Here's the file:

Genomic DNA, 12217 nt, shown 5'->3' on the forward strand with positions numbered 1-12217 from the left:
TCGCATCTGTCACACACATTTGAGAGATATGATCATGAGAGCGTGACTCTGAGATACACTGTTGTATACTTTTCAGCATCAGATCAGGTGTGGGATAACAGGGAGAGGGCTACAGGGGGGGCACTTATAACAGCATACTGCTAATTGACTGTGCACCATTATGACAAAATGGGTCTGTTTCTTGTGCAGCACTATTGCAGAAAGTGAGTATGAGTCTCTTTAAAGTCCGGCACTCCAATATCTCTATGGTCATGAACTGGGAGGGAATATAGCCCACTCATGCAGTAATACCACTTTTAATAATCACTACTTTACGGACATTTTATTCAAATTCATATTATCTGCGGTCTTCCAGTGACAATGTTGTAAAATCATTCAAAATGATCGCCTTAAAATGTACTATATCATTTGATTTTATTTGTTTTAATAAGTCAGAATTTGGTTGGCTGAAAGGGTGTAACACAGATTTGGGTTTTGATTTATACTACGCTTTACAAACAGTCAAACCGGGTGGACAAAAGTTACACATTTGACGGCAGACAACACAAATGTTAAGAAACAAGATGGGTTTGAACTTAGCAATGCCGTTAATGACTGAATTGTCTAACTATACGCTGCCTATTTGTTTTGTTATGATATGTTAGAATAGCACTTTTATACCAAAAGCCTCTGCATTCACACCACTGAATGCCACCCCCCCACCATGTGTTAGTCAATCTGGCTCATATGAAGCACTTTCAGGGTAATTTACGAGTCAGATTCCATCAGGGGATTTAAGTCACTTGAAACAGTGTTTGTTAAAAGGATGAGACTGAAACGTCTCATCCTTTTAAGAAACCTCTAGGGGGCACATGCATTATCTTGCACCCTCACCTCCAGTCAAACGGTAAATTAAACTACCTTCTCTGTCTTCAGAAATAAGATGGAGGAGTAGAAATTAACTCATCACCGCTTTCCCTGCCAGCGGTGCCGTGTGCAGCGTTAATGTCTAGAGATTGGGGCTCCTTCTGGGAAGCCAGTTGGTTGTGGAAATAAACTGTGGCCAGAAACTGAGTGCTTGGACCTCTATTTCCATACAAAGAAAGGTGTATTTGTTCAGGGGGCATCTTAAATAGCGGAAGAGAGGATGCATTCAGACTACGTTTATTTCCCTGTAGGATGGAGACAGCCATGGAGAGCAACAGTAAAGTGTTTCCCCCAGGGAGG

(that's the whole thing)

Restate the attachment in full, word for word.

Genomic DNA, 12217 nt, shown 5'->3' on the forward strand with positions numbered 1-12217 from the left:
TCGCATCTGTCACACACATTTGAGAGATATGATCATGAGAGCGTGACTCTGAGATACACTGTTGTATACTTTTCAGCATCAGATCAGGTGTGGGATAACAGGGAGAGGGCTACAGGGGGGGCACTTATAACAGCATACTGCTAATTGACTGTGCACCATTATGACAAAATGGGTCTGTTTCTTGTGCAGCACTATTGCAGAAAGTGAGTATGAGTCTCTTTAAAGTCCGGCACTCCAATATCTCTATGGTCATGAACTGGGAGGGAATATAGCCCACTCATGCAGTAATACCACTTTTAATAATCACTACTTTACGGACATTTTATTCAAATTCATATTATCTGCGGTCTTCCAGTGACAATGTTGTAAAATCATTCAAAATGATCGCCTTAAAATGTACTATATCATTTGATTTTATTTGTTTTAATAAGTCAGAATTTGGTTGGCTGAAAGGGTGTAACACAGATTTGGGTTTTGATTTATACTACGCTTTACAAACAGTCAAACCGGGTGGACAAAAGTTACACATTTGACGGCAGACAACACAAATGTTAAGAAACAAGATGGGTTTGAACTTAGCAATGCCGTTAATGACTGAATTGTCTAACTATACGCTGCCTATTTGTTTTGTTATGATATGTTAGAATAGCACTTTTATACCAAAAGCCTCTGCATTCACACCACTGAATGCCACCCCCCCACCATGTGTTAGTCAATCTGGCTCATATGAAGCACTTTCAGGGTAATTTACGAGTCAGATTCCATCAGGGGATTTAAGTCACTTGAAACAGTGTTTGTTAAAAGGATGAGACTGAAACGTCTCATCCTTTTAAGAAACCTCTAGGGGGCACATGCATTATCTTGCACCCTCACCTCCAGTCAAACGGTAAATTAAACTACCTTCTCTGTCTTCAGAAATAAGATGGAGGAGTAGAAATTAACTCATCACCGCTTTCCCTGCCAGCGGTGCCGTGTGCAGCGTTAATGTCTAGAGATTGGGGCTCCTTCTGGGAAGCCAGTTGGTTGTGGAAATAAACTGTGGCCAGAAACTGAGTGCTTGGACCTCTATTTCCATACAAAGAAAGGTGTATTTGTTCAGGGGGCATCTTAAATAGCGGAAGAGAGGATGCATTCAGACTACGTTTATTTCCCTGTAGGATGGAGACAGCCATGGAGAGCAACAGTAAAGTGTTTCCCCCAGGGAGG